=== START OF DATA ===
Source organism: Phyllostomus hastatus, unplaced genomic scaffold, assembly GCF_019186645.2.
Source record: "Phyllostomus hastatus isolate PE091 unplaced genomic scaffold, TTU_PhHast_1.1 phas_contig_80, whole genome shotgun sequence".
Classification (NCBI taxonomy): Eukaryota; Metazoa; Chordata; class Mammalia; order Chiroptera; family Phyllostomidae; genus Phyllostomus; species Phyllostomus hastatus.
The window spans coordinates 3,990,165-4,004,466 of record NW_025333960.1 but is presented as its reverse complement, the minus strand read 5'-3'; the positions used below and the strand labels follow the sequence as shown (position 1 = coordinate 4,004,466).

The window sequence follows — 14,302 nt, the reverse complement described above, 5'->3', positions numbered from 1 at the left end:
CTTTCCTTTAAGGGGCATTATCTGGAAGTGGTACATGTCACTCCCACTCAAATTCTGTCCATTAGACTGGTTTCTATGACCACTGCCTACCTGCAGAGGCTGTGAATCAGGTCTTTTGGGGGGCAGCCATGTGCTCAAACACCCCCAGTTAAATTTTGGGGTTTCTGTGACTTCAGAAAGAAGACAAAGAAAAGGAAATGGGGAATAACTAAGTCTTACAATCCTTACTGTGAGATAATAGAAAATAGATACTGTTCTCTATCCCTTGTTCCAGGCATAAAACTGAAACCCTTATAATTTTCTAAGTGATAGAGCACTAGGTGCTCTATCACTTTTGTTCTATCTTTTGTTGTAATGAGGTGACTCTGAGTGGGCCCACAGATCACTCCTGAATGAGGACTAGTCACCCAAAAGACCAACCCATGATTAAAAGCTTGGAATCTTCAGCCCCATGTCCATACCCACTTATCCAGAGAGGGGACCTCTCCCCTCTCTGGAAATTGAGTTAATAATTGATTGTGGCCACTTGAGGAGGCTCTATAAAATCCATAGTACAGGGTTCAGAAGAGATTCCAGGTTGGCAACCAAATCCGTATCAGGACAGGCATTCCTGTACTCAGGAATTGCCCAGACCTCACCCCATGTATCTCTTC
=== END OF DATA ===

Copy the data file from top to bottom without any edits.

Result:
Source organism: Phyllostomus hastatus, unplaced genomic scaffold, assembly GCF_019186645.2.
Source record: "Phyllostomus hastatus isolate PE091 unplaced genomic scaffold, TTU_PhHast_1.1 phas_contig_80, whole genome shotgun sequence".
Classification (NCBI taxonomy): Eukaryota; Metazoa; Chordata; class Mammalia; order Chiroptera; family Phyllostomidae; genus Phyllostomus; species Phyllostomus hastatus.
The window spans coordinates 3,990,165-4,004,466 of record NW_025333960.1 but is presented as its reverse complement, the minus strand read 5'-3'; the positions used below and the strand labels follow the sequence as shown (position 1 = coordinate 4,004,466).

The window sequence follows — 14,302 nt, the reverse complement described above, 5'->3', positions numbered from 1 at the left end:
CTTTCCTTTAAGGGGCATTATCTGGAAGTGGTACATGTCACTCCCACTCAAATTCTGTCCATTAGACTGGTTTCTATGACCACTGCCTACCTGCAGAGGCTGTGAATCAGGTCTTTTGGGGGGCAGCCATGTGCTCAAACACCCCCAGTTAAATTTTGGGGTTTCTGTGACTTCAGAAAGAAGACAAAGAAAAGGAAATGGGGAATAACTAAGTCTTACAATCCTTACTGTGAGATAATAGAAAATAGATACTGTTCTCTATCCCTTGTTCCAGGCATAAAACTGAAACCCTTATAATTTTCTAAGTGATAGAGCACTAGGTGCTCTATCACTTTTGTTCTATCTTTTGTTGTAATGAGGTGACTCTGAGTGGGCCCACAGATCACTCCTGAATGAGGACTAGTCACCCAAAAGACCAACCCATGATTAAAAGCTTGGAATCTTCAGCCCCATGTCCATACCCACTTATCCAGAGAGGGGACCTCTCCCCTCTCTGGAAATTGAGTTAATAATTGATTGTGGCCACTTGAGGAGGCTCTATAAAATCCATAGTACAGGGTTCAGAAGAGATTCCAGGTTGGCAACCAAATCCGTATCAGGACAGGCATTCCTGTACTCAGGAATTGCCCAGACCTCACCCCATGTATCTCTTC